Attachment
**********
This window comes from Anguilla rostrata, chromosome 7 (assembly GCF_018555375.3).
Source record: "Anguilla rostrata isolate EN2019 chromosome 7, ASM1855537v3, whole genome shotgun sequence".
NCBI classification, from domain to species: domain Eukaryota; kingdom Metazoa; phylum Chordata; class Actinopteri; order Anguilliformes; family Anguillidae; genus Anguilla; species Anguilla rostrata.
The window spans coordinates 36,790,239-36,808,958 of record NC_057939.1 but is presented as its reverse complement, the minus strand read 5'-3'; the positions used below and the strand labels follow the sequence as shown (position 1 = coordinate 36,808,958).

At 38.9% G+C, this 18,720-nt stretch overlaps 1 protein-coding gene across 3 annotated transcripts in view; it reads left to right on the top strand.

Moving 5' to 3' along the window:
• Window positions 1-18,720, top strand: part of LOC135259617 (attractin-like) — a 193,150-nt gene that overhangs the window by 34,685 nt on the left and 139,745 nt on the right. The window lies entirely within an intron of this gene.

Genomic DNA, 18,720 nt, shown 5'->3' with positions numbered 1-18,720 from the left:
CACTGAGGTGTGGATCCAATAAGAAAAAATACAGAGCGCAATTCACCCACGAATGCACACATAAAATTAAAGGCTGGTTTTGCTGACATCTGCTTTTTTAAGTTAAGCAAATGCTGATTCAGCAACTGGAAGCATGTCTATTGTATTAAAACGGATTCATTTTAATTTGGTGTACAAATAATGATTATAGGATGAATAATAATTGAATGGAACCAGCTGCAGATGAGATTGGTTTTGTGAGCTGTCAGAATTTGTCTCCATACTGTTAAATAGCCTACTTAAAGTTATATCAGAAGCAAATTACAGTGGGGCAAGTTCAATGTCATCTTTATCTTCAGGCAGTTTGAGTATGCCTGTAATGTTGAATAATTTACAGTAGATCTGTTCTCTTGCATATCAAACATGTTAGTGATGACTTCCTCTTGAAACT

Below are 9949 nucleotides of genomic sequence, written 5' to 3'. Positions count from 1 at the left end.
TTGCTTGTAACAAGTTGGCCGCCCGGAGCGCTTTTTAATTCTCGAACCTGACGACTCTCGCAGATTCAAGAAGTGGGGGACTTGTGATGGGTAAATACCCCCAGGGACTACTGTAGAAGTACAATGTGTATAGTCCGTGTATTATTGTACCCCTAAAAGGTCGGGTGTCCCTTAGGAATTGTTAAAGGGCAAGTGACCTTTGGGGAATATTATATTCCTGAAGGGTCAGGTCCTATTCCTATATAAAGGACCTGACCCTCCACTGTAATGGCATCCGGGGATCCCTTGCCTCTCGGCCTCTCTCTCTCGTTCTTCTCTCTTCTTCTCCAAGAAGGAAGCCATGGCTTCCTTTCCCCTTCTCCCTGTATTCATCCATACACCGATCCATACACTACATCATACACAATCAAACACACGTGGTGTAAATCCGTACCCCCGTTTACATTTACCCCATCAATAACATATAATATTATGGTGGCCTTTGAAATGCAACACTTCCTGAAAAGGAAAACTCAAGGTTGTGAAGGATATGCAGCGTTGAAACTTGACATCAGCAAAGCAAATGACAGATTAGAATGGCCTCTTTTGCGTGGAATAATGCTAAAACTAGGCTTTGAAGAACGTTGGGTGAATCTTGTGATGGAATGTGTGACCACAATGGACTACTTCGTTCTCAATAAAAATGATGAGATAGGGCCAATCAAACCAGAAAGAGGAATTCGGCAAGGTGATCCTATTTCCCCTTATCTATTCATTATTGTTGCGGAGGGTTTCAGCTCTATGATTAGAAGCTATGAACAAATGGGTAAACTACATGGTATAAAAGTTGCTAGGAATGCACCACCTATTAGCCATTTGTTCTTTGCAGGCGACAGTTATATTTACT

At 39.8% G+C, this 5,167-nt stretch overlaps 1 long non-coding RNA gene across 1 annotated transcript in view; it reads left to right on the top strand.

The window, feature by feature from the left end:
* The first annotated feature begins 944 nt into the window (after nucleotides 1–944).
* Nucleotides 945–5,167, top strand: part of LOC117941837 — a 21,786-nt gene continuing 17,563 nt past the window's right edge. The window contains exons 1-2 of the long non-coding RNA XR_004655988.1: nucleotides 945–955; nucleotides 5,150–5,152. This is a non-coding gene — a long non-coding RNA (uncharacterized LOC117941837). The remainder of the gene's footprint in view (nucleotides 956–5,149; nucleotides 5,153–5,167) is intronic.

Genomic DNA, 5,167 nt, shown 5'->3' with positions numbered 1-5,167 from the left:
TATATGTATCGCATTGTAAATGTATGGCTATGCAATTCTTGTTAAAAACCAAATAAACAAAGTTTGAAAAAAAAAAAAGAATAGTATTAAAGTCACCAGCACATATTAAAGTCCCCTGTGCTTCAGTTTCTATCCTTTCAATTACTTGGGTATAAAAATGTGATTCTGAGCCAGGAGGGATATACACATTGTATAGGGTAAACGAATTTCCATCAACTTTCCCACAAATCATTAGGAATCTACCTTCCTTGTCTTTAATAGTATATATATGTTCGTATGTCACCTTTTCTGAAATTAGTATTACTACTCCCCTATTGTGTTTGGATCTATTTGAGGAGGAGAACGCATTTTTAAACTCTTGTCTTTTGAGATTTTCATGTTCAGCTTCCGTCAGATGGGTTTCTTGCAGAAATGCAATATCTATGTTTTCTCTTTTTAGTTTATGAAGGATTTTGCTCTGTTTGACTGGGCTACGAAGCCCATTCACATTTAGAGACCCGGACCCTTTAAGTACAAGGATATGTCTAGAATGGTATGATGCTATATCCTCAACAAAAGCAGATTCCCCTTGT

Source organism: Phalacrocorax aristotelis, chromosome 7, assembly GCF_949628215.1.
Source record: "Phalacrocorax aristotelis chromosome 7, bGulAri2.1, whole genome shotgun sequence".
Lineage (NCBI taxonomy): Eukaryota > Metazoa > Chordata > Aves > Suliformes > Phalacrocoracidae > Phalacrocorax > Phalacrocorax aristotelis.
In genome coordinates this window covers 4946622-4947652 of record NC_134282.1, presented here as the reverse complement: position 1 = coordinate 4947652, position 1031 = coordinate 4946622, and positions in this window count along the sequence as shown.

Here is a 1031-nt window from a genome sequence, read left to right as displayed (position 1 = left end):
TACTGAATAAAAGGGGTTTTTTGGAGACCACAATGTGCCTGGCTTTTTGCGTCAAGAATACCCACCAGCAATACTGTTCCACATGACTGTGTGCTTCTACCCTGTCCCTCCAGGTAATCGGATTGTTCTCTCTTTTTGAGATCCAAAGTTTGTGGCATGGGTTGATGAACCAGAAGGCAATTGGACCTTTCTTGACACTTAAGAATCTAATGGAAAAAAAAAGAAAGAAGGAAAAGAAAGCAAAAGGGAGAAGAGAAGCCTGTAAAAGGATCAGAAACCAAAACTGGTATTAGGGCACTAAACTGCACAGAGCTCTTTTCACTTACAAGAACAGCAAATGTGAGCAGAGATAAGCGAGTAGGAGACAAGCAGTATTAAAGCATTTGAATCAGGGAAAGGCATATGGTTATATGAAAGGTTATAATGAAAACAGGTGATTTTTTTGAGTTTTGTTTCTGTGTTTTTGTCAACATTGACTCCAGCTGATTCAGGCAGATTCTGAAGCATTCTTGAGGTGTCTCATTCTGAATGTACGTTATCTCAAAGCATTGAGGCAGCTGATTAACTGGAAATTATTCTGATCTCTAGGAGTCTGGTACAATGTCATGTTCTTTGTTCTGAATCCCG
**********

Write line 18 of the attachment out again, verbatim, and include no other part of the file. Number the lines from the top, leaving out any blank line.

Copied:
Source organism: Phalacrocorax aristotelis, chromosome 7, assembly GCF_949628215.1.